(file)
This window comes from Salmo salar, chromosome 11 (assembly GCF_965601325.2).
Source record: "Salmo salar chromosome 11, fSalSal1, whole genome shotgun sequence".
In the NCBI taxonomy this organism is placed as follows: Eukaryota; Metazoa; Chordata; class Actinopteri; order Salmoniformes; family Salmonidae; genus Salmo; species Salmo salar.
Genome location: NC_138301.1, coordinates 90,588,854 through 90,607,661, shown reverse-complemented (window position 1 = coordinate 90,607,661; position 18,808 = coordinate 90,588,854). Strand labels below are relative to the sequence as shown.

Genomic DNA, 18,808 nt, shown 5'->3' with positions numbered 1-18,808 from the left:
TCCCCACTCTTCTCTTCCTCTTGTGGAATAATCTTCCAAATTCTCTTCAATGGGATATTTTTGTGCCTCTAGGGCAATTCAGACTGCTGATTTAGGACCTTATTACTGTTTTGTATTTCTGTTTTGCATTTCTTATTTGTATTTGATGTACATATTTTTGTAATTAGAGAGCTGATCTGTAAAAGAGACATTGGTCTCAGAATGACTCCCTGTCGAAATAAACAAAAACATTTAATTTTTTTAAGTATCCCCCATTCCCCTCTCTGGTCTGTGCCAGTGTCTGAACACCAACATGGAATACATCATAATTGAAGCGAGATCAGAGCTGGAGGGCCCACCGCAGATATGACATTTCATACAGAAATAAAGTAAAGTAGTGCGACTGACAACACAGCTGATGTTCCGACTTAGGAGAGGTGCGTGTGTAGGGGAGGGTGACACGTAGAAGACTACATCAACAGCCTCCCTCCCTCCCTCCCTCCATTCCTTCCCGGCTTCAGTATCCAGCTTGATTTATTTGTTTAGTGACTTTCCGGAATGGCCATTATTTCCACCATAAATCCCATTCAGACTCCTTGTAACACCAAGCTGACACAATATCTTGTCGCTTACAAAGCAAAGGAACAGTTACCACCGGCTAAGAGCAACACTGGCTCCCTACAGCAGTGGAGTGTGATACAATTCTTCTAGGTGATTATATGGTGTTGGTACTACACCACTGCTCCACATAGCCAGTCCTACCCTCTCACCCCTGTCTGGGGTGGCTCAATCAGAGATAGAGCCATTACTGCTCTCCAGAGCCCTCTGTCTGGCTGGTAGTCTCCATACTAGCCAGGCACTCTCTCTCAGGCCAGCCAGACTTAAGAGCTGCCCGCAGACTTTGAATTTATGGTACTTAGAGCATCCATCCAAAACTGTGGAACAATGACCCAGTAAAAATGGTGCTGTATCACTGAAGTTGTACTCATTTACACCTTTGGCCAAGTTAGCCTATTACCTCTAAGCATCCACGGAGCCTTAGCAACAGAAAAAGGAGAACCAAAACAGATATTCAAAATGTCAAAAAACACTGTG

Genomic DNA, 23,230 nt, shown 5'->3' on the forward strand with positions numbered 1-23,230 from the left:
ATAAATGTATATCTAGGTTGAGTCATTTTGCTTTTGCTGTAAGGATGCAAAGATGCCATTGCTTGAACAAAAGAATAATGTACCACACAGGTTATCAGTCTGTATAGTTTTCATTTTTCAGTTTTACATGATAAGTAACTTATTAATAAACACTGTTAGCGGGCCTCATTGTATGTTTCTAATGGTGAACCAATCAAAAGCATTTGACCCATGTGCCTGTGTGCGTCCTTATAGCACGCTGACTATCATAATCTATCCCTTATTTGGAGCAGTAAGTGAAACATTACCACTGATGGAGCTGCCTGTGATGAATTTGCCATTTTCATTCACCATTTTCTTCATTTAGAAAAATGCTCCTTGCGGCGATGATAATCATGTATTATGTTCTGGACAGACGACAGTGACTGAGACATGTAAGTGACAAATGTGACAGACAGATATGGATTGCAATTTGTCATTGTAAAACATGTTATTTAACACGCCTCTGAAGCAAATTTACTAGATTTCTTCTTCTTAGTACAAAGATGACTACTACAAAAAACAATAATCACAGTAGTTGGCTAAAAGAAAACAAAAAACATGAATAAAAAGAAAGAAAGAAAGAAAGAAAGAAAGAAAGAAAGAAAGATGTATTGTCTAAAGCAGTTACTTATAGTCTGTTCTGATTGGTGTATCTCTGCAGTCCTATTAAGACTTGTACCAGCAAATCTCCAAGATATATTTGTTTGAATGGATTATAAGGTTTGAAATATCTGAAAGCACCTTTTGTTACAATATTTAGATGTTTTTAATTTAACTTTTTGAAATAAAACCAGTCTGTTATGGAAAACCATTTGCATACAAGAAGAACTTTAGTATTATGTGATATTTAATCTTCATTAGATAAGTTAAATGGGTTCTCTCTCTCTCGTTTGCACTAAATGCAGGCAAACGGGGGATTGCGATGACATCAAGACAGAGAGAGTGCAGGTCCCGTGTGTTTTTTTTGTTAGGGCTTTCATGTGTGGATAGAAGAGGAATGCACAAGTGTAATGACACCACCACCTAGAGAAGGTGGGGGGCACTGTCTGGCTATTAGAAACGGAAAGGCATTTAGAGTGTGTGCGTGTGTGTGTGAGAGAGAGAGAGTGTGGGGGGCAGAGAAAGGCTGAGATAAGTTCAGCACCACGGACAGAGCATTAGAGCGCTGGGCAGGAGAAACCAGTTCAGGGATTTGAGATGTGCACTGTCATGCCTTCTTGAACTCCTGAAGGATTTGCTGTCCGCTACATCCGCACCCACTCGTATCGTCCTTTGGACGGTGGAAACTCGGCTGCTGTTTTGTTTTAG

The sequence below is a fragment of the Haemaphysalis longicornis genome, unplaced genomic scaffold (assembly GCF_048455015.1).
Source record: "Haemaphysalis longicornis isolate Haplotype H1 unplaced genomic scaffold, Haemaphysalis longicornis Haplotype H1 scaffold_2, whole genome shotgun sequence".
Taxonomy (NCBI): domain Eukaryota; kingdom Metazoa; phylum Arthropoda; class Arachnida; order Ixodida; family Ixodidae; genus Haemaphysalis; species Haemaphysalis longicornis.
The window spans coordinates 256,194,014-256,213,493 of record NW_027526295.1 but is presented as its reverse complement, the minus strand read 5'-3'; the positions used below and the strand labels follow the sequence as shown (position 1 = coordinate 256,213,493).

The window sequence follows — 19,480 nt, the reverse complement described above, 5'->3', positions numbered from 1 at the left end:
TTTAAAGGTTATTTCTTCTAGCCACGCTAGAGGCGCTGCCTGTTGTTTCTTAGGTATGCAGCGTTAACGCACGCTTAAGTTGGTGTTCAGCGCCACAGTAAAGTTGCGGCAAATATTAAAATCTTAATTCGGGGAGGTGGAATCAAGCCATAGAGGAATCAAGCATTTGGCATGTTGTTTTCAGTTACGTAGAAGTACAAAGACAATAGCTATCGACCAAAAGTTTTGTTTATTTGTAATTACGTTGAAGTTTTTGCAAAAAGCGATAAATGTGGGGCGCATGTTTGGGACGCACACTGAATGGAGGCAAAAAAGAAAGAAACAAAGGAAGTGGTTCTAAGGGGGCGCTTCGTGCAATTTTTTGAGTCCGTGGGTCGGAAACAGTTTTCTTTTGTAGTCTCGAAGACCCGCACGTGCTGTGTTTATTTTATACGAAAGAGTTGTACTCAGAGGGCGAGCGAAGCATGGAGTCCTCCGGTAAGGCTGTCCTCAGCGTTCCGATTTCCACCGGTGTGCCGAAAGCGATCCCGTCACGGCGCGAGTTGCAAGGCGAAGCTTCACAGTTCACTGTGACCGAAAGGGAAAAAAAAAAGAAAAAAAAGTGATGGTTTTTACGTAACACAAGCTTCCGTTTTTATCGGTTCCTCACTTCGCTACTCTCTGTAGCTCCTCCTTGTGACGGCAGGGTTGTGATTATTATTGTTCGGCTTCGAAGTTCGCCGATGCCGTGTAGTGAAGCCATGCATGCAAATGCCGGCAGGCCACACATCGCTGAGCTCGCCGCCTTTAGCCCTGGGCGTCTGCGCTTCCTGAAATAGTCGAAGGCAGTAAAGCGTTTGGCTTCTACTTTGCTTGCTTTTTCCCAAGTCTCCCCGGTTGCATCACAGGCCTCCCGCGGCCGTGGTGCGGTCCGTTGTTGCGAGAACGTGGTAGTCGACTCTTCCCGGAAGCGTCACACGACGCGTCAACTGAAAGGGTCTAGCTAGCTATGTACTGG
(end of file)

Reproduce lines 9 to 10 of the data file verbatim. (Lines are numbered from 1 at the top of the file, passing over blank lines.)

The sequence below is a fragment of the Haemaphysalis longicornis genome, unplaced genomic scaffold (assembly GCF_048455015.1).
Source record: "Haemaphysalis longicornis isolate Haplotype H1 unplaced genomic scaffold, Haemaphysalis longicornis Haplotype H1 scaffold_2, whole genome shotgun sequence".